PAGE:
Endocrine Abstracts (2006) 12 OC18

Adult onset diabetes insipidus due to congenital midline defects of the brain

S Zachariah & S Hyer


St Helier Hospital, Carshalton, Surrey, United Kingdom.


A 30 year old gentleman presented with long standing symptoms of polyuria and polydypsia and poor libido. On examination he was short (155 cm), weighed 108 kg with a body mass index of 45.1. Investigations revealed normal Blood Glucose, renal function, liver function and calcium. Water deprivation test confirmed the diagnosis of Cranial Diabetes Insipidus. He was started on DDAVP tablets 100 microgram’s twice daily. Further tests showed a normal IGF-1, synacthen test and prolactin. His FT4 was 9.8 pmol/L (10–23) with a TSH of 1.14 mU/L, rising to 8.91 after TRH. His serum testosterone was 1.7 nmol/L (10–40), basal FSH of 0.3 U/L and LH of 0.1 U/L with no significant rise after LHRH. MRI brain revealed congenital midline defects and dysgenesis of the Corpus Callosum, with the anterior portion present but the posterior portion was absent. There was also a trans-sphenoidal encephalocele, with elongation of the anterior third ventricle and stretching of the pituitary gland through the defect.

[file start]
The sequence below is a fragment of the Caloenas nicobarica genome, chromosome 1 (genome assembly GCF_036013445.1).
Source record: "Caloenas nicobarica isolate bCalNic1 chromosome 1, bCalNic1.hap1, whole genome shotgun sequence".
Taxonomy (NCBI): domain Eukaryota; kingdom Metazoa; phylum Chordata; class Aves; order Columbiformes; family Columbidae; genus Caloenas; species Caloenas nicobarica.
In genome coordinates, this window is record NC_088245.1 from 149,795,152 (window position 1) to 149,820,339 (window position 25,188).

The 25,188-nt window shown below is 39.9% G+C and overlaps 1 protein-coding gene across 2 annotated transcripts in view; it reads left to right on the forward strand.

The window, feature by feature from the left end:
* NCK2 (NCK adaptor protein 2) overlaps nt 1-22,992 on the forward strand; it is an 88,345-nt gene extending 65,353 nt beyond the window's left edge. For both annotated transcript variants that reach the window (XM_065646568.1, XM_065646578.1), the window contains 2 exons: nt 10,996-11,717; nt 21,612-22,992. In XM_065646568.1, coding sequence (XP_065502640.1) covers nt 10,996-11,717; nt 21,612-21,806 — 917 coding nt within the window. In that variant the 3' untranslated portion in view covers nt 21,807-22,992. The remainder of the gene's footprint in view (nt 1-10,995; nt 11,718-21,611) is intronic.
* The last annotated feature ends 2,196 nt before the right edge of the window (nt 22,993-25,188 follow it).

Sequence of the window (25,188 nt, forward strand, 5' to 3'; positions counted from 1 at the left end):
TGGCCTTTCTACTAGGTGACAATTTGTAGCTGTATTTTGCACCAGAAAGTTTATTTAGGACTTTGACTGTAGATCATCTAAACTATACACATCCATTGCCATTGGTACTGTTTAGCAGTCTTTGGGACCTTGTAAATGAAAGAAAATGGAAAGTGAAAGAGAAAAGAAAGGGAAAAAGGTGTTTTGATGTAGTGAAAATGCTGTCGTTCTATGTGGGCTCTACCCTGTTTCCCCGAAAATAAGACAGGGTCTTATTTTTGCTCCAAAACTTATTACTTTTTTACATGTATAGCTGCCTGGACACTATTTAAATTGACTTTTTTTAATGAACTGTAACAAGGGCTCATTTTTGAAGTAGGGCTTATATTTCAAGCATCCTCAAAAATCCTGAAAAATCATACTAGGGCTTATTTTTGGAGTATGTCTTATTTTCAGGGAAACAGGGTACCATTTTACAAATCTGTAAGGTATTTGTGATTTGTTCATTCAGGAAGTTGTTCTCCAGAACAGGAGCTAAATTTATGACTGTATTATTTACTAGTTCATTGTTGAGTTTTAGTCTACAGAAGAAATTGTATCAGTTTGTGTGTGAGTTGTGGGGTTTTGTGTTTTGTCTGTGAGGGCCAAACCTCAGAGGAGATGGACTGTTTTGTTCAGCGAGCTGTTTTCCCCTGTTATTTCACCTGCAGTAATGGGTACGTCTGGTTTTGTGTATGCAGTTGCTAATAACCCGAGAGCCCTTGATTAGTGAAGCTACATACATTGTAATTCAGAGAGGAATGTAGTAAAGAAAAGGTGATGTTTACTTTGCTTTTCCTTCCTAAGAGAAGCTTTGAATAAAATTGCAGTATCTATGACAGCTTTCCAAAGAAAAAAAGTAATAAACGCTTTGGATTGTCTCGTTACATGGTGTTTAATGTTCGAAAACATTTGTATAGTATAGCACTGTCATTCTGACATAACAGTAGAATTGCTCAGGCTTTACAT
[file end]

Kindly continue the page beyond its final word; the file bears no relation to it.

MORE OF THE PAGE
Clinical diagnosis of hypopituitarism with midline brain abnormalities was made. His symptoms have dramatically improved on replacement thyroxine, testosterone and DDAVP. In congenital midline brain malformation there is a spectrum of disordered neuro-anatomy associated with variable pituitary function. However initial presentation of congenital midline malformation in adult life is rare. This case emphasizes the need to fully assess the endocrine function in patients with midline structural defects. Radiologists should consider endocrine referrals in all patients in whom midline congenital malformations are detected.

Article tools

My recent searches

No recent searches.